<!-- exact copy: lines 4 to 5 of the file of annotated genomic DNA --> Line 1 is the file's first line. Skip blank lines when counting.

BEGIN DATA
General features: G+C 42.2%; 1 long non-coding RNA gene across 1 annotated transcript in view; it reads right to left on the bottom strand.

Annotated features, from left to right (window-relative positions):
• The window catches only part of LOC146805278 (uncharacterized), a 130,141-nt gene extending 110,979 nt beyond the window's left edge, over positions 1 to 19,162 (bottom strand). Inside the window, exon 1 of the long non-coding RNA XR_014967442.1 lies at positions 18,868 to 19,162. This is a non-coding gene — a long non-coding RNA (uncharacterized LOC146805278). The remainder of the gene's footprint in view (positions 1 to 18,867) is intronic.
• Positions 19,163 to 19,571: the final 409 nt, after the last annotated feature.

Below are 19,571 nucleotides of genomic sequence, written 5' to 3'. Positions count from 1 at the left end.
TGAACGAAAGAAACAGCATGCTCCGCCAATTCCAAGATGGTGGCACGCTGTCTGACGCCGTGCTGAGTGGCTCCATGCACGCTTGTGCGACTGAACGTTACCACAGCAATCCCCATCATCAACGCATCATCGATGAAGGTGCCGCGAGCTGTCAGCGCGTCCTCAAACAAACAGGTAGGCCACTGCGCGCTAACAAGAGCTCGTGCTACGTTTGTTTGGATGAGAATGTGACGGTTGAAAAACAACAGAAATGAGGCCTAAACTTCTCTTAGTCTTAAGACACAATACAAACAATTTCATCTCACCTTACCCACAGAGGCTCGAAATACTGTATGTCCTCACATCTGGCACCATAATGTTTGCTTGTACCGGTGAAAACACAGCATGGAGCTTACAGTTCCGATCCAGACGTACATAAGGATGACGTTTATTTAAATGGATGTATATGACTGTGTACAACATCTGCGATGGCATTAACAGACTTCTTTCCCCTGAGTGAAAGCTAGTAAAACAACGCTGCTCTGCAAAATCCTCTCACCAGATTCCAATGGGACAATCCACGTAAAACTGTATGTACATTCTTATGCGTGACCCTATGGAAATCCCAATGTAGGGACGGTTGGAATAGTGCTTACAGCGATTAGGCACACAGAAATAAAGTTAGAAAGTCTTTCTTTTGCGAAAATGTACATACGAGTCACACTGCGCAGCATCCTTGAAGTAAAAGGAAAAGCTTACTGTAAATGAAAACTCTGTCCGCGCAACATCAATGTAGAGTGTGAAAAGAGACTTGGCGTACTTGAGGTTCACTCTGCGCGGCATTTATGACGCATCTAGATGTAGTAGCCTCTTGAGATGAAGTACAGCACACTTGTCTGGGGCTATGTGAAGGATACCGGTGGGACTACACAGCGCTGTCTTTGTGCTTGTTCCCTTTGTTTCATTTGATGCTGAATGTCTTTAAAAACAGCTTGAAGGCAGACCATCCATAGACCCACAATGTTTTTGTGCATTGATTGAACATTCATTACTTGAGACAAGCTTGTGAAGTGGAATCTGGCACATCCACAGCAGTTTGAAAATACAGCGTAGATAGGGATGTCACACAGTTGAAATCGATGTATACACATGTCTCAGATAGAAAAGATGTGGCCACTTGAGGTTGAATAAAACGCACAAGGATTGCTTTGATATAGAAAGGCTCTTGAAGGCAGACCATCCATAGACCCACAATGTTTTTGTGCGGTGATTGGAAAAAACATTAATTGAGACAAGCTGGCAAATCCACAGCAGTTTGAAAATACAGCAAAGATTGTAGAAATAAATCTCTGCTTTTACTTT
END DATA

• Positions 19,163 to 19,571: the final 409 nt, after the last annotated feature.

Below are 19,571 nucleotides of genomic sequence, written 5' to 3'. Positions count from 1 at the left end.